* God repeated His promise and gave further insight saying, “Sarah will be the child’s mother” (Gen 17:16, 18:10). God may appear to take a while honouring His agreement. Waiting patiently in faith for a promise to be fulfilled is hard for humans. In Abraham’s case, the out-working of the divine plan didn’t eventuate till some 25 years later, when Isaac was born. “God did as He promised” – as He always does (Gen 21:1; Num 23:19). Divine timing is often so much different to ours. When God makes promises, it can be years before that promise is fulfilled! Through the period of waiting, we must patiently walk in faithfulness, obedience and close relationship with Him holding on to the promises.
* Abraham was the ‘original’ person from whom God’s chosen race came (Gen 12:2, 18:18,19; Deut 7:6, 14:2; Ps 135:4). Up to this time various individuals had walked with God (Enoch and his descendants, for several generations) but this was the beginning of a mighty nation, which has affected the world like no other and continues to be pivotal in the world scene. This highlights the sovereignty of God to choose people, but also the human responsibility to respond in obedience. One of the conditions of the covenant (agreement) was that all male Jews were to be circumcised (Gen 17:9-14,23-27). As Christians, we have been graciously picked by God to be part of His family. This position has enormous benefits but there are expectations He requires of us. We are to love Him above all else, love others and walk as He walked, actively living out the great commandment (Mk 12:30,31; 1 Pet 1:15; 1 Jn 2:6). We show our love for God by doing as He says (Jn 14:21).
* After the Lord had given the message, “To your offspring I will give this land, Abraham built an altar there to the Lord, who had appeared to him” (Gen 12:6,7). An altar was a place of surrender and worship. When God speaks to me, do I let it affect my life altering the way I live or just carry on as if nothing had happened without any change in behaviour or lifestyle? This was a significant life-defining moment in Abraham’s life. At strategic ‘God encounters’ in your walk with God do you make tangible reminders of the occasion that will be a reference point for the future when your faith maybe weak or you may doubt His hand on your life.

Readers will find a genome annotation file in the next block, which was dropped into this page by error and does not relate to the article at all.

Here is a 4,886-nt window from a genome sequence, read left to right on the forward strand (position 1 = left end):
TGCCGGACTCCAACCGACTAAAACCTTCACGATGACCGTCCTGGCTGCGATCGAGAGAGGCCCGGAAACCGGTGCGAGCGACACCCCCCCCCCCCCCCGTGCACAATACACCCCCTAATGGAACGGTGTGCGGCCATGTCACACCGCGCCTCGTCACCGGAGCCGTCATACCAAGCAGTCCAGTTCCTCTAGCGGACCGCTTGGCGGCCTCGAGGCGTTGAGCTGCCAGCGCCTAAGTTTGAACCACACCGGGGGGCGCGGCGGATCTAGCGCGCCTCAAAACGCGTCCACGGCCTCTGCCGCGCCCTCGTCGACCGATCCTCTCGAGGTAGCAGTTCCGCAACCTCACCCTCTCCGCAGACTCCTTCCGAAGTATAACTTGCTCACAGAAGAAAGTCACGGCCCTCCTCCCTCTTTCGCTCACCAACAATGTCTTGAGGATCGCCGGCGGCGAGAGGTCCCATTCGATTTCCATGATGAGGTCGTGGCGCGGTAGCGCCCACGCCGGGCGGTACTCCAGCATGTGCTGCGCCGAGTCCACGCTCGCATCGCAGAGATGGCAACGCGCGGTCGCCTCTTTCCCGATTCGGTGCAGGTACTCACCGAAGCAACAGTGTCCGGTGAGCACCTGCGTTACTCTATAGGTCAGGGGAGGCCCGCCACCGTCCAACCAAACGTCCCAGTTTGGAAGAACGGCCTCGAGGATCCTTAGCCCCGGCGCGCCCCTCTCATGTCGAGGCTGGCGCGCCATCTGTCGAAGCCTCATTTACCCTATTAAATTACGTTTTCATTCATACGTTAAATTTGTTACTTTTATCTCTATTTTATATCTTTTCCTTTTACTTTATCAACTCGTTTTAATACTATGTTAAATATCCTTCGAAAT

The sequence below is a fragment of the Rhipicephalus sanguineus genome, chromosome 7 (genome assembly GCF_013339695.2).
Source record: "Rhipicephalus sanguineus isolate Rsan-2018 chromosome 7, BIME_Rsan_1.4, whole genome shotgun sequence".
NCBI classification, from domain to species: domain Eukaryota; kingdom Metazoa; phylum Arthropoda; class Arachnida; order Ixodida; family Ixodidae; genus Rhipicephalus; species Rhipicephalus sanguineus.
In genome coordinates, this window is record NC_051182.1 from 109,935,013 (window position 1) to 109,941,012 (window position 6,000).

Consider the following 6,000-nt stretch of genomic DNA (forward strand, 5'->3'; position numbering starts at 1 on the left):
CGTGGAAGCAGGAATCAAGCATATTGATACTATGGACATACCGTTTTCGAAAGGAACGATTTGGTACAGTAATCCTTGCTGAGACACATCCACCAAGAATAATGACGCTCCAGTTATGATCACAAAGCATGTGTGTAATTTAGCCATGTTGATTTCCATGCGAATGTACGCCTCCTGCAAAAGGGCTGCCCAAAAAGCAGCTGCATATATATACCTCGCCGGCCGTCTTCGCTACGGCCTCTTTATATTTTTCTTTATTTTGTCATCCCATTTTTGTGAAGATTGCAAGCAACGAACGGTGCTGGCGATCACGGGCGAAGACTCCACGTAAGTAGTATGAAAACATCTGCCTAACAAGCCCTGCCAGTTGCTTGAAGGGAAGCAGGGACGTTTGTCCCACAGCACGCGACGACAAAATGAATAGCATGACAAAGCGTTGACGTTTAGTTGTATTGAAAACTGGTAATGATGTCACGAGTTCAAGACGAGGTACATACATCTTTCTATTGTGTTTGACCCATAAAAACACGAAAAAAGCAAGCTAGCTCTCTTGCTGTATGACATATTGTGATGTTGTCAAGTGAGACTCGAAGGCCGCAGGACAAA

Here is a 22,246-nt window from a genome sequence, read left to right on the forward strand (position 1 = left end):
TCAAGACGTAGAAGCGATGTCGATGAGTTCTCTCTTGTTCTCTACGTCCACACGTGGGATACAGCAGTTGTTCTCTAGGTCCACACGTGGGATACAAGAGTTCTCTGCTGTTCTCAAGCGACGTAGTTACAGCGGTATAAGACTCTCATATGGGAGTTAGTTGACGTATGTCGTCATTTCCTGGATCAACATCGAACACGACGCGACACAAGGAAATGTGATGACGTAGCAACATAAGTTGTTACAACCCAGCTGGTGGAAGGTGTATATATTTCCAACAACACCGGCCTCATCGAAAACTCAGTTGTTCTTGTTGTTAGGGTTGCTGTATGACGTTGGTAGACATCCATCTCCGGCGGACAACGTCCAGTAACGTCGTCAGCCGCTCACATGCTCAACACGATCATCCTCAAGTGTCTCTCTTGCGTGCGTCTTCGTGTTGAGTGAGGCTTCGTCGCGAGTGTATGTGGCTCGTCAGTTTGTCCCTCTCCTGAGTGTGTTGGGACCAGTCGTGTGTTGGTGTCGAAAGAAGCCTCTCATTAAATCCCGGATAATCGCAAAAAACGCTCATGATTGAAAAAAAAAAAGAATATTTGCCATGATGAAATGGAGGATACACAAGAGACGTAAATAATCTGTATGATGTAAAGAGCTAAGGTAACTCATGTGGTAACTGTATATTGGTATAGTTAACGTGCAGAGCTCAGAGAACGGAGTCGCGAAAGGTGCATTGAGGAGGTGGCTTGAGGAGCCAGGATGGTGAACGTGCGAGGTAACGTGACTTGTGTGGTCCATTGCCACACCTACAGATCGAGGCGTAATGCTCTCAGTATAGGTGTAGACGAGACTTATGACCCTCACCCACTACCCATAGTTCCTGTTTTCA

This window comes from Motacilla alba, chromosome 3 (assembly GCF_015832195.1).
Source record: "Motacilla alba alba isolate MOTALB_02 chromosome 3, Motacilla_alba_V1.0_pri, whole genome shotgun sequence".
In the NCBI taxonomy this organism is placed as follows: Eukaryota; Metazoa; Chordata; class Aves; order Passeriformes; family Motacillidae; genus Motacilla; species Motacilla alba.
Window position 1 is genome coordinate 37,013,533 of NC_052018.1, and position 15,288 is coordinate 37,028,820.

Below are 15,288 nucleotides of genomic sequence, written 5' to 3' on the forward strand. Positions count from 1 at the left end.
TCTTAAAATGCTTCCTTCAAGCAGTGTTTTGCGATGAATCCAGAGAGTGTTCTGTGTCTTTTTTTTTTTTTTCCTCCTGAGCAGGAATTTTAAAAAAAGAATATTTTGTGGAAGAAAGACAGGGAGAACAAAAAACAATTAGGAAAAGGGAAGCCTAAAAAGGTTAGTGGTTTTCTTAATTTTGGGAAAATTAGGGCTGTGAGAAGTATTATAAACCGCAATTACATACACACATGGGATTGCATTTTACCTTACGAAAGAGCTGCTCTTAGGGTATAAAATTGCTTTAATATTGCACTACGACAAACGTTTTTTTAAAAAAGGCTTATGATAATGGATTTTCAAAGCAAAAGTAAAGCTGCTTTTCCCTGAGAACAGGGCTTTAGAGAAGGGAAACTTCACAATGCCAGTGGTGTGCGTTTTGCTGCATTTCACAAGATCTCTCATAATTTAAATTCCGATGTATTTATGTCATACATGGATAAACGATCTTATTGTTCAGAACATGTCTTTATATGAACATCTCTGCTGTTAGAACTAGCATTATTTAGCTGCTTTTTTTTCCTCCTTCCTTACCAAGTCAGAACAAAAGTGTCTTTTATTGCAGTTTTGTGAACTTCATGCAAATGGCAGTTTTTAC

* God told Abraham the city of Sodom would be destroyed because of its wickedness. Abraham pleaded with God, “Will you sweep away the righteous with the wicked?” He appealed to God to spare the whole city on the behalf of 50 righteous people he thought would be in the city, saying, “Will not the Judge of all the earth do right?” The Lord’s response was He would not bring destruction if there were that many righteous people. Five times Abraham revised his request, until he said, “What if only ten can be found there?” God answered, “For the sake of ten, I will not destroy it” (Gen 18:22-33). Abraham interceded on behalf of others, pleading for their lives and appealing to God’s own nature. Am I concerned about the plight of others who maybe unaware of the pending doom that maybe is about to befall them? As you ‘stand in the gap’ for others affirm God’s character and promises to do as He says.
* God did not want the physical death of Isaac (He condemned human sacrifice), but through this test He wanted Abraham to ‘sacrifice’ Isaac in his heart, proving he loved God more than his own son (Gen 22:2; Lev 20:1-5). Obedience is a test of character, an opportunity to develop our relationship and commitment especially when we don’t understand. Obeying God is often a struggle as it involves giving up what is precious to us. However, Isaac was spared. Sometimes God steps in and rescues our ‘Isaac’ from death at the last minute, but most times from that terminal act of sacrifice of what we think we ‘can’t live without’ comes great blessing – a deeper relationship with God and also a better ‘son’ to replace the one we gave up in response to His challenge. “God honours those who honour Him” (1 Sam 2:30). What is the ‘Isaac’ that God is asking me to surrender and sacrifice? He is to be first in my life – always (Ex 20:3).